The Federal Reserve’s (Fed) policy-making arm, the Federal Open Market Committee (FOMC), raised its target for the federal funds rate by 0.25% (25 basis points) yesterday as expected at the conclusion of its two-day meeting. By raising this key overnight borrowing rate, the Fed raised interest rates for the first time in 2016, and for just the second time since the Great Recession (the last time the Fed raised rates was December 2015). The Fed raised rates because it believes economic growth has picked up and should continue without the added support of very low interest rates. Although market participants largely expected this outcome, the big story in yesterday’s meeting is that the FOMC now expects to raise rates three times in 2017. At the September 2016 FOMC meeting, the Fed expected just two hikes in 2017, and the market and the Fed were aligned on that assessment before yesterday.
Fed Chair Janet Yellen emphasized, “Our decision to raise rates…[can] certainly be understood as a reflection of the confidence we have in the progress the economy has made and our judgment that progress will continue and the economy has proven to be remarkably resilient. So it is a vote of confidence in the economy.”
Yesterday’s rate hike was well telegraphed, and the fed funds futures market had been pricing in a nearly 100% chance of a hike for some time. Though the potential for some bond market volatility in the short term exists, I don’t expect another broad-based bond sell-off (or a corresponding quick rise in rates) given that markets have had plenty of time to digest the possibility of a rate hike.
For the stock market, this decision is potentially positive as well. Stocks have historically done well during periods of rising but low interest rates, as higher rates tend to be accompanied by improving expectations for economic growth. I am encouraged by LPL Research’s recent review of 23 periods of rising rates, during which the S&P 500 rose 83% of the time.* Yet, rate hikes also reaffirm that we are in the mid-to-late stage of the economic cycle. In this part of the cycle, we can expect additional equity market volatility.
Now that a rate hike has occurred, many of us have questions about the pace of future rate hikes. The FOMC noted that it expects the pace of rate hikes to be gradual and that any future hikes will be data dependent and not on a preset course. Fed Chair Janet Yellen confirmed this strategy during her post-meeting press conference. And our view remains that the economy, labor market, and inflation will track to—or perhaps just above—the Fed’s forecasts for 2017, suggesting at least two 25 basis point hikes in 2017 are likely and quite possibly three.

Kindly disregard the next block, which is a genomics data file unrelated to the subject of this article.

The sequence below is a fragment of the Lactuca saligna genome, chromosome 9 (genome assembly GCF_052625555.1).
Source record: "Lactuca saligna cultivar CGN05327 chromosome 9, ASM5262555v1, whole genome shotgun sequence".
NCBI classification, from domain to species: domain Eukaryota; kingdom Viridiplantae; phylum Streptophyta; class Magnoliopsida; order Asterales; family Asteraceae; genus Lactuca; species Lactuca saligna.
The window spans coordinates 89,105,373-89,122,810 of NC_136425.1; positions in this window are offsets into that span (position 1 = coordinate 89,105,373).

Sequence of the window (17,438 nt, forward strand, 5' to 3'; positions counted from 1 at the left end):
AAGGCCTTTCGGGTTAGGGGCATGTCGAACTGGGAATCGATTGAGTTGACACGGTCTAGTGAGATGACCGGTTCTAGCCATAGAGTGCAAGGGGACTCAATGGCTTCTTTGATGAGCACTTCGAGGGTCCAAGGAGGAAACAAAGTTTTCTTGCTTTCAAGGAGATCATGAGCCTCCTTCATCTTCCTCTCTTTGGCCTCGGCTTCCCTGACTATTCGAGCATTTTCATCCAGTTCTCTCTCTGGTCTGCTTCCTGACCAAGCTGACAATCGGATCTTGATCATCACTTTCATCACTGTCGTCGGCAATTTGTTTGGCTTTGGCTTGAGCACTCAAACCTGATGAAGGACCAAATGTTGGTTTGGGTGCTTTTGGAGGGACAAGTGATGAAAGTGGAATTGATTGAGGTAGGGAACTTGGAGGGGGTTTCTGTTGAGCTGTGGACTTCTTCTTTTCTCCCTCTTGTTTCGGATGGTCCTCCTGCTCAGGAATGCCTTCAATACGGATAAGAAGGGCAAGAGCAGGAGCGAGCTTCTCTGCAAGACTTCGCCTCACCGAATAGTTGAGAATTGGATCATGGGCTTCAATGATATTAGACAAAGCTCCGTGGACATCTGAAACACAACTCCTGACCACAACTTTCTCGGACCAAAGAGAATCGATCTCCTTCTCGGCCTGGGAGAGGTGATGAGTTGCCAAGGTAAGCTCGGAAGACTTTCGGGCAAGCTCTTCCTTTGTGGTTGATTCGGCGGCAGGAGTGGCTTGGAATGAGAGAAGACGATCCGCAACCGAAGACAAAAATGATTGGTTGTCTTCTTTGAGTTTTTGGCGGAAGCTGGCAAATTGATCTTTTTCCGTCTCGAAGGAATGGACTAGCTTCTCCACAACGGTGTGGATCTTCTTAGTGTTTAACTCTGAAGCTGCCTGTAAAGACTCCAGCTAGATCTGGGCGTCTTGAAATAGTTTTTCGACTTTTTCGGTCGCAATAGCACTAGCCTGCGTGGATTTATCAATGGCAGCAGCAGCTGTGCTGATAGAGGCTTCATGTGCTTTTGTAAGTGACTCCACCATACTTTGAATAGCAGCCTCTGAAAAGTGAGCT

Yesterday’s rate hike reaffirms that we are returning to a more typical economic environment, which is a welcome change from the environment we have lived in since the Great Recession. And although we have seen another change in Fed policy, what shouldn’t change is our commitment to the long-term investment goals that may ultimately be our blueprint for success.
As always, if you have any questions, I encourage you to contact me.
Pat and Temp
*See Weekly Market Commentary: Can’t Stocks and Bond Yields Just Get Along? (December 12, 2016)
The economic forecasts set forth in the presentation may not develop as predicted.
The opinions voiced in this material are for general information only and are not intended to provide or be construed as providing specific investment advice or recommendations for any individual security.
The Federal Open Market Committee (FOMC) is the branch of the Federal Reserve Board that determines the direction of monetary policy. The eleven-person FOMC is composed of the seven-member board of governors, and the five Federal Reserve Bank presidents. The president of the Federal Reserve Bank of New York serves continuously, while the presidents of the other regional Federal Reserve Banks rotate their service in one-year terms.
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